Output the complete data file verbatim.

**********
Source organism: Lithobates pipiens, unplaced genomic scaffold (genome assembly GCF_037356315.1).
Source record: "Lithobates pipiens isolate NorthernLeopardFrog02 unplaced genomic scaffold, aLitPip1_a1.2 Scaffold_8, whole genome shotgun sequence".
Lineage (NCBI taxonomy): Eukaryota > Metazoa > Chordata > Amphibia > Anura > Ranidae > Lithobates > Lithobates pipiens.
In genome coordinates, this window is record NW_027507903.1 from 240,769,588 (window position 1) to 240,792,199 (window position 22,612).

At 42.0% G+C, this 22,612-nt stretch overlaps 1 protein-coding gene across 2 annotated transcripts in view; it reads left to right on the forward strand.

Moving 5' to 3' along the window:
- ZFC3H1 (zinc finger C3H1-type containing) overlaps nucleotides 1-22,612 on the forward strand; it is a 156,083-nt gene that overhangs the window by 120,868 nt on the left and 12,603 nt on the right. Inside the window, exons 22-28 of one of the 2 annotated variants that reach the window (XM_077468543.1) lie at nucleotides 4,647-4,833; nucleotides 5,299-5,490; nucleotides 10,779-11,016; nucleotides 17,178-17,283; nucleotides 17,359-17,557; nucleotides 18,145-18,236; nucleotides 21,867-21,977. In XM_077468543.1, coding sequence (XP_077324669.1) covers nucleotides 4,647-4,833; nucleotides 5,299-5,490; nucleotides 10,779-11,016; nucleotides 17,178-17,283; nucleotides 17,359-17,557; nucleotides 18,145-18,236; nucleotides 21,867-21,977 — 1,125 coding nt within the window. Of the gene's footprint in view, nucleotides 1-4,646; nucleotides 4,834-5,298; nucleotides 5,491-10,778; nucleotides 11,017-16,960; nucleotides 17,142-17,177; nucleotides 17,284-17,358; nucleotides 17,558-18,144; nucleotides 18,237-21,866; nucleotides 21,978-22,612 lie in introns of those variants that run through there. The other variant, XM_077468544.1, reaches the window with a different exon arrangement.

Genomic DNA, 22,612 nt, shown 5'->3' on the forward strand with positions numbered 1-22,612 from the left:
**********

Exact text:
Source organism: Lithobates pipiens, unplaced genomic scaffold (genome assembly GCF_037356315.1).
Source record: "Lithobates pipiens isolate NorthernLeopardFrog02 unplaced genomic scaffold, aLitPip1_a1.2 Scaffold_8, whole genome shotgun sequence".
Lineage (NCBI taxonomy): Eukaryota > Metazoa > Chordata > Amphibia > Anura > Ranidae > Lithobates > Lithobates pipiens.
In genome coordinates, this window is record NW_027507903.1 from 240,769,588 (window position 1) to 240,792,199 (window position 22,612).

At 42.0% G+C, this 22,612-nt stretch overlaps 1 protein-coding gene across 2 annotated transcripts in view; it reads left to right on the forward strand.

Moving 5' to 3' along the window:
- ZFC3H1 (zinc finger C3H1-type containing) overlaps nucleotides 1-22,612 on the forward strand; it is a 156,083-nt gene that overhangs the window by 120,868 nt on the left and 12,603 nt on the right. Inside the window, exons 22-28 of one of the 2 annotated variants that reach the window (XM_077468543.1) lie at nucleotides 4,647-4,833; nucleotides 5,299-5,490; nucleotides 10,779-11,016; nucleotides 17,178-17,283; nucleotides 17,359-17,557; nucleotides 18,145-18,236; nucleotides 21,867-21,977. In XM_077468543.1, coding sequence (XP_077324669.1) covers nucleotides 4,647-4,833; nucleotides 5,299-5,490; nucleotides 10,779-11,016; nucleotides 17,178-17,283; nucleotides 17,359-17,557; nucleotides 18,145-18,236; nucleotides 21,867-21,977 — 1,125 coding nt within the window. Of the gene's footprint in view, nucleotides 1-4,646; nucleotides 4,834-5,298; nucleotides 5,491-10,778; nucleotides 11,017-16,960; nucleotides 17,142-17,177; nucleotides 17,284-17,358; nucleotides 17,558-18,144; nucleotides 18,237-21,866; nucleotides 21,978-22,612 lie in introns of those variants that run through there. The other variant, XM_077468544.1, reaches the window with a different exon arrangement.

Genomic DNA, 22,612 nt, shown 5'->3' on the forward strand with positions numbered 1-22,612 from the left: